Apple's security message: Keep data safe by keeping it out of the cloud

Posted:
in iPhone edited April 23

Apple consistently beat the drum about data security at its Wonderlust event and it's a message that's worth emphasizing -- keeping your data safe sometimes means keeping it out of the cloud altogether.




Apple certainly has a better track record than some companies when it comes to corporate data security. And, the company has emphasized many times over the years that it doesn't try to monetize your info in the same was as Google and other companies.

The risk is always there that someone, somewhere may get access to your personal information in the cloud.

Doubling-, tripling-, and perhaps even quadrupling-down on the concept of data security this week, Apple emphasized features in both the A17 Pro System on Chip (SoC) powering the iPhone 15 Pro and the S9 System in Package (SiP) powering the Apple Watch Series 9 that enhance personal data security by helping to keep more of your most intimate health information local, and out of the cloud altogether.

The key is the increased capability of the Neural Engine components of both these systems - the part of both systems that manages Machine Learning (ML) functions.

Keeping data on device



During the event, Deidre Caldbeck, Apple's Director, Apple Watch Product Marketing, gave an explanation of how the S9 chip works.

"Thanks to the powerful new Neural Engine, Siri requests are now processed on-device, making them faster and more secure," said Caldbeck. "This means that the most common requests, like 'Siri, start an outdoor walk workout,' no longer have to go to the cloud, so they can't be slowed down by a poor Wi-Fi or cellular connection."

What's more, Caldbeck explained that Siri health queries are processed on-device by the S9, eliminating roundtrip cloud data movement to record and view personal health data like sleep schedule, medication info, workout routines or menstrual period data.

Siri Health data is processed on Apple Watch S9 instead of the cloud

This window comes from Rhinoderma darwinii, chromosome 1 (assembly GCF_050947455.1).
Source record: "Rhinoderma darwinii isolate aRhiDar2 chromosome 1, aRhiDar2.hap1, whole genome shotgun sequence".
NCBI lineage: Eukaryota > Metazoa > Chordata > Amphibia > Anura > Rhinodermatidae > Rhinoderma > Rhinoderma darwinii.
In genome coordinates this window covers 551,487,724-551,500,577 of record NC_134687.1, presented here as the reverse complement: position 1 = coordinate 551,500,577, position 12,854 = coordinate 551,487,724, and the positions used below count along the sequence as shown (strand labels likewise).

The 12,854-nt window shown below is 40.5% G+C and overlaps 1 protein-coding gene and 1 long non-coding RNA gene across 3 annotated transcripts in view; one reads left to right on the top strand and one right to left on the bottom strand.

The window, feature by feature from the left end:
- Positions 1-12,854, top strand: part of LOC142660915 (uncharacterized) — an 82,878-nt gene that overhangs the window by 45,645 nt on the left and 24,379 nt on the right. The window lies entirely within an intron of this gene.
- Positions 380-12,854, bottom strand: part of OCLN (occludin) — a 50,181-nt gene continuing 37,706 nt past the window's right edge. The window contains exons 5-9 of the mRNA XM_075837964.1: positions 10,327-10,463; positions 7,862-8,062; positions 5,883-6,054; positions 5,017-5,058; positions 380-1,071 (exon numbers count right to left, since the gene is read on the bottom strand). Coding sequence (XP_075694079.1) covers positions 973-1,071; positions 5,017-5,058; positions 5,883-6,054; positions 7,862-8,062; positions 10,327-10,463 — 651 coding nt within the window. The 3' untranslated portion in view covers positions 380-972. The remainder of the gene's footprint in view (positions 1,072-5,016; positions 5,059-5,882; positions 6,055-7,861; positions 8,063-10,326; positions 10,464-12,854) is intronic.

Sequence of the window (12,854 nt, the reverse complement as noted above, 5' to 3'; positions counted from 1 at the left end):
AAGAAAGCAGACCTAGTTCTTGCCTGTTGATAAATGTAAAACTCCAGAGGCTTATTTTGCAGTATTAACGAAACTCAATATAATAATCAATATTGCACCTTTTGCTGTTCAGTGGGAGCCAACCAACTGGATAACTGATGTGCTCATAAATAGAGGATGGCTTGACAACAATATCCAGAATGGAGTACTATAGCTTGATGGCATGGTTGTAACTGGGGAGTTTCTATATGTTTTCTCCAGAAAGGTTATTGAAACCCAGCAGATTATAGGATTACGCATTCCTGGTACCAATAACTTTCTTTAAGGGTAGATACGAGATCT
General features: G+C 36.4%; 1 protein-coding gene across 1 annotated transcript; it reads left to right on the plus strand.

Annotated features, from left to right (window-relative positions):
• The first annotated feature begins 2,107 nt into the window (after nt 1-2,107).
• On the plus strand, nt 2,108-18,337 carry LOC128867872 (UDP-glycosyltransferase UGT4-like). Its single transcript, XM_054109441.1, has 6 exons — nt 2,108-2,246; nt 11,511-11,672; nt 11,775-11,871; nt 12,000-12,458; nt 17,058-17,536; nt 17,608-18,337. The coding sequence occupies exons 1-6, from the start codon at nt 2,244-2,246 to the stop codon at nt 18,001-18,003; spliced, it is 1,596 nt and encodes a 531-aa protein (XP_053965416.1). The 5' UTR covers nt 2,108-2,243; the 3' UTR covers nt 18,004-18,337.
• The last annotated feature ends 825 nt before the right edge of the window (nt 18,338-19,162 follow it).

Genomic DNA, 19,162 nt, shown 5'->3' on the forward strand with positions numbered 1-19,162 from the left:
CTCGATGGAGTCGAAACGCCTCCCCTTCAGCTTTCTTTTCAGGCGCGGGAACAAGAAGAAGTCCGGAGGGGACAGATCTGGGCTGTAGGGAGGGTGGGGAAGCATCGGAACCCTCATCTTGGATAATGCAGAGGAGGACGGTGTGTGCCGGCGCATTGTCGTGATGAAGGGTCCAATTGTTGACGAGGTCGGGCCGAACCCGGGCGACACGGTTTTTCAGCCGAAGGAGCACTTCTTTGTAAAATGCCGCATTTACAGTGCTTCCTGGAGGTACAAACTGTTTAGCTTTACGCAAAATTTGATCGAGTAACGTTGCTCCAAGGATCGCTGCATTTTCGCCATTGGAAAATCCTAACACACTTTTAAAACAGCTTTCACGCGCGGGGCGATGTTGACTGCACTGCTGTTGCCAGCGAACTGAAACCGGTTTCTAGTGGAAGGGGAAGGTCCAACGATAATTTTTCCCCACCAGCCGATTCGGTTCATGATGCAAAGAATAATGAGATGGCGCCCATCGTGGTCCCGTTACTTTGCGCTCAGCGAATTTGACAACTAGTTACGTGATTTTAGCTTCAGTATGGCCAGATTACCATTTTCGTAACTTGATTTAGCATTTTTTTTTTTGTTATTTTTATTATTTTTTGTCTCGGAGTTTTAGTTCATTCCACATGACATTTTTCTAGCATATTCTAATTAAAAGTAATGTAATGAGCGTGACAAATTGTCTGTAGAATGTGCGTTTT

Siri Health data is processed on Apple Watch S9 instead of the cloud



Later on during the event, Sribalan Santhanam, Apple's VP, Silicon Engineering Group, echoed some of Caldbeck's comments to explain how the iPhone 15 Pro's A17 Pro chip worked.

"The Neural Engine uses machine learning on the device without sending your personal data to the cloud," said Santhanam. He couched his explanation with examples of convenience more than security, as the capability enables typing autocorrect functionality to work more accurately, or being able to mask subjects in photos from their background, or even to create a Personal Voice.

Regardless, the emphasis is the same. Both the new S9 and A17 Pro processors do more on-chip, to keep your data on the device instead of traveling to the cloud.

Inside Apple's Neural Engine



Apple introduced the Neural Engine with the A11 chip when it rolled out the iPhone 8 and iPhone X, and it's been a part of Apple Silicon ever since.


The A17 Pro features twice the Neural Engine performance as the M2



Apple assiduously avoids terms like "artificial intelligence" in its press releases and the scripts for its events, and it's easy to understand why -- the term is politically loaded and intentionally vague. Not that "Neural Engine" is any less vague, as it implies if not AI, something parallel.

Ultimately, whatever you call the technology, it's all about making machine learning more efficient. Apple's Neural Engine is a cluster of compute cores known generally as Neural Processing Units (NPUs).

In the same way that Graphics Processing Units (GPUs) are specialized silicon designed to accelerate the display and processing of graphics information, NPUs speed the processing of Machine Learning (ML) algorithms and associated data. They're both distinct from the more generalized designs of CPUs, aimed at handling massive amounts of high parallelized data processing quickly and efficiently.

The iPhone 15 Pro's A17 Pro chip sports a Neural Engine with 16 cores, the same number of cores as the Neural Engine found in the M2 and M2 Max chips powering newer Mac models.